long-run well-being. However, the short-term losses that arise from a mismatch between outcomes preferred and received should not be ignored, though they often are, and this study seeks to measure their magnitude in a controlled experiment.

What do we find?

We find that a larger fraction of individuals made the same choices for themselves as for others in the US than in France, and this fraction increased in both locations after the provision of information about the healthfulness of the two choices.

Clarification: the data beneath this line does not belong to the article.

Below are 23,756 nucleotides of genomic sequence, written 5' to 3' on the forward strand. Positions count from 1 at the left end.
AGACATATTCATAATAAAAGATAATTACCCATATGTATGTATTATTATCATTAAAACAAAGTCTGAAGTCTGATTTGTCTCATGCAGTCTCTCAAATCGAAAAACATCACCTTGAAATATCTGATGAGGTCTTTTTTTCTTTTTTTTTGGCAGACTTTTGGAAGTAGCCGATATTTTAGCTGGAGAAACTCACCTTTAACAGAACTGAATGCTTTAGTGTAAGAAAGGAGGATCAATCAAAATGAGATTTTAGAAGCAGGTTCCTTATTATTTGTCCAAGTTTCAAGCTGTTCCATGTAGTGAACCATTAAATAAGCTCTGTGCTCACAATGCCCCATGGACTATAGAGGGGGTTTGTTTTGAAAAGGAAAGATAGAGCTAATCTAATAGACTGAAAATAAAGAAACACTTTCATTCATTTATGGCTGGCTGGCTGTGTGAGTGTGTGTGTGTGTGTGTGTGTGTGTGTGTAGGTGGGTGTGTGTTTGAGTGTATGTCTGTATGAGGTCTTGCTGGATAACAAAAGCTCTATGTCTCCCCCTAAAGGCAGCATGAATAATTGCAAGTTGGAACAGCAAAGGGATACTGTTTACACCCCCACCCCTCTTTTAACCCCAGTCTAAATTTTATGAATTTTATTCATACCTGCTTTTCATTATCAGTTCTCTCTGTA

What is interesting is that the per cent of paternalistic choices declined in both the US and France after information was revealed, with a very small decline in France and a considerable decline in the US. The per cent of indulgent choices also declined after information, so the effect of information was that it largely reduced asymmetric choices. Information substituted for paternalism. After information, choosers selected more apples for themselves and more apples for others, such that there was less need for paternalism to increase apple consumption.